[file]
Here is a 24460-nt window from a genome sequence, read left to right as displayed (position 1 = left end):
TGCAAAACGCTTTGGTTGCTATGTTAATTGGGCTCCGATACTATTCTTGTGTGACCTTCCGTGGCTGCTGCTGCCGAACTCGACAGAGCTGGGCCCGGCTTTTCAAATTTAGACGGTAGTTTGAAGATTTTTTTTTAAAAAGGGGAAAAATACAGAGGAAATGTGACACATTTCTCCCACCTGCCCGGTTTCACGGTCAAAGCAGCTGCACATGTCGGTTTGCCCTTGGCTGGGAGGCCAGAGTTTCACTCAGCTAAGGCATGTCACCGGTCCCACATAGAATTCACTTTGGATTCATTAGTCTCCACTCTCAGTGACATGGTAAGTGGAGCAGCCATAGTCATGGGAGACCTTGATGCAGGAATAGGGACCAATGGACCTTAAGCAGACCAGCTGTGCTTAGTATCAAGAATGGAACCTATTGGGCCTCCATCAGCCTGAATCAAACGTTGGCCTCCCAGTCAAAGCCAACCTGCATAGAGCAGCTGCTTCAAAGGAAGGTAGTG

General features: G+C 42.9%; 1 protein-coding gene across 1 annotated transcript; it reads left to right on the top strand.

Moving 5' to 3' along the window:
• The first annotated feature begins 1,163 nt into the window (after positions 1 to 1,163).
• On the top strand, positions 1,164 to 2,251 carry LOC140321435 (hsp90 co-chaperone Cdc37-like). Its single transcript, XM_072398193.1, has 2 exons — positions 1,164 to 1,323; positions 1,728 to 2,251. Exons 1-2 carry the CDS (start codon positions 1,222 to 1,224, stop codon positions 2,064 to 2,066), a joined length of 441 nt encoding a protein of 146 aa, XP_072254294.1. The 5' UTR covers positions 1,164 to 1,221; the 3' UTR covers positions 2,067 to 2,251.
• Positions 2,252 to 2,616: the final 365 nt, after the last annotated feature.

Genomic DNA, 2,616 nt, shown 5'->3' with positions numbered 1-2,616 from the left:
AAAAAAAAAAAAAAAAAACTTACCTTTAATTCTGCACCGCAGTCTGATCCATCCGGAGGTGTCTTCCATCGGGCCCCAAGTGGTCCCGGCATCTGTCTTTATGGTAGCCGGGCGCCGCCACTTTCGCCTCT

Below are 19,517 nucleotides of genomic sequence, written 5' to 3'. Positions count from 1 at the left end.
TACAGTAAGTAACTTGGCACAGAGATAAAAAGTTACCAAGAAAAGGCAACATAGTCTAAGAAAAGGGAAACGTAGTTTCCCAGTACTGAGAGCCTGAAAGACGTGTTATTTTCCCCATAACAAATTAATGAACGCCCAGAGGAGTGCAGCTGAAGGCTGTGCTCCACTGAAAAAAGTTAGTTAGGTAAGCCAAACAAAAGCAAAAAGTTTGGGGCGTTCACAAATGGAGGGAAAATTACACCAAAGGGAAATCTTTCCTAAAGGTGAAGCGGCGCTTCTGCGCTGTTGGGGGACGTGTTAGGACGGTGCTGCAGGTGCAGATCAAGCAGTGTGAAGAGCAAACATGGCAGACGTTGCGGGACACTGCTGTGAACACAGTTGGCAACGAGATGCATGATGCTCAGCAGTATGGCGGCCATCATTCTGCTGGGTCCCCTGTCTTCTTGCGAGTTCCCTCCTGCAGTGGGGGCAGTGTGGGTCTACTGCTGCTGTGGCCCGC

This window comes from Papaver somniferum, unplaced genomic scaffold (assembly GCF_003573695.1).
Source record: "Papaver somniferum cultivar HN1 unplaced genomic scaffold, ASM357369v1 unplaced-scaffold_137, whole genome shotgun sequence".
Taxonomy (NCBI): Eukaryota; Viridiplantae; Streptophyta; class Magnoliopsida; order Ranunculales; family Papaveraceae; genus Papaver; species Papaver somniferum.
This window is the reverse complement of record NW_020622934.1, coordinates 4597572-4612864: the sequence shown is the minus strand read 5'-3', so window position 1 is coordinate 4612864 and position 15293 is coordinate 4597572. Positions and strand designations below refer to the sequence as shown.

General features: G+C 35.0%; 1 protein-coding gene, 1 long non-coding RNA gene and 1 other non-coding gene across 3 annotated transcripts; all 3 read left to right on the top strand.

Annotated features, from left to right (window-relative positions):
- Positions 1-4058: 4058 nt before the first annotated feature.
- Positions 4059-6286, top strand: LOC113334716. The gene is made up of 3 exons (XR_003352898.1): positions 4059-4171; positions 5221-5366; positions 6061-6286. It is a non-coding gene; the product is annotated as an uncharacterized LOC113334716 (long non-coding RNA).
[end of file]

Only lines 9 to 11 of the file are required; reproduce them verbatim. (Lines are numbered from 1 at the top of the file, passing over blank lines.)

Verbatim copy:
AAAAAAAAAAAAAAAAAACTTACCTTTAATTCTGCACCGCAGTCTGATCCATCCGGAGGTGTCTTCCATCGGGCCCCAAGTGGTCCCGGCATCTGTCTTTATGGTAGCCGGGCGCCGCCACTTTCGCCTCT

Below are 19,517 nucleotides of genomic sequence, written 5' to 3'. Positions count from 1 at the left end.
TACAGTAAGTAACTTGGCACAGAGATAAAAAGTTACCAAGAAAAGGCAACATAGTCTAAGAAAAGGGAAACGTAGTTTCCCAGTACTGAGAGCCTGAAAGACGTGTTATTTTCCCCATAACAAATTAATGAACGCCCAGAGGAGTGCAGCTGAAGGCTGTGCTCCACTGAAAAAAGTTAGTTAGGTAAGCCAAACAAAAGCAAAAAGTTTGGGGCGTTCACAAATGGAGGGAAAATTACACCAAAGGGAAATCTTTCCTAAAGGTGAAGCGGCGCTTCTGCGCTGTTGGGGGACGTGTTAGGACGGTGCTGCAGGTGCAGATCAAGCAGTGTGAAGAGCAAACATGGCAGACGTTGCGGGACACTGCTGTGAACACAGTTGGCAACGAGATGCATGATGCTCAGCAGTATGGCGGCCATCATTCTGCTGGGTCCCCTGTCTTCTTGCGAGTTCCCTCCTGCAGTGGGGGCAGTGTGGGTCTACTGCTGCTGTGGCCCGC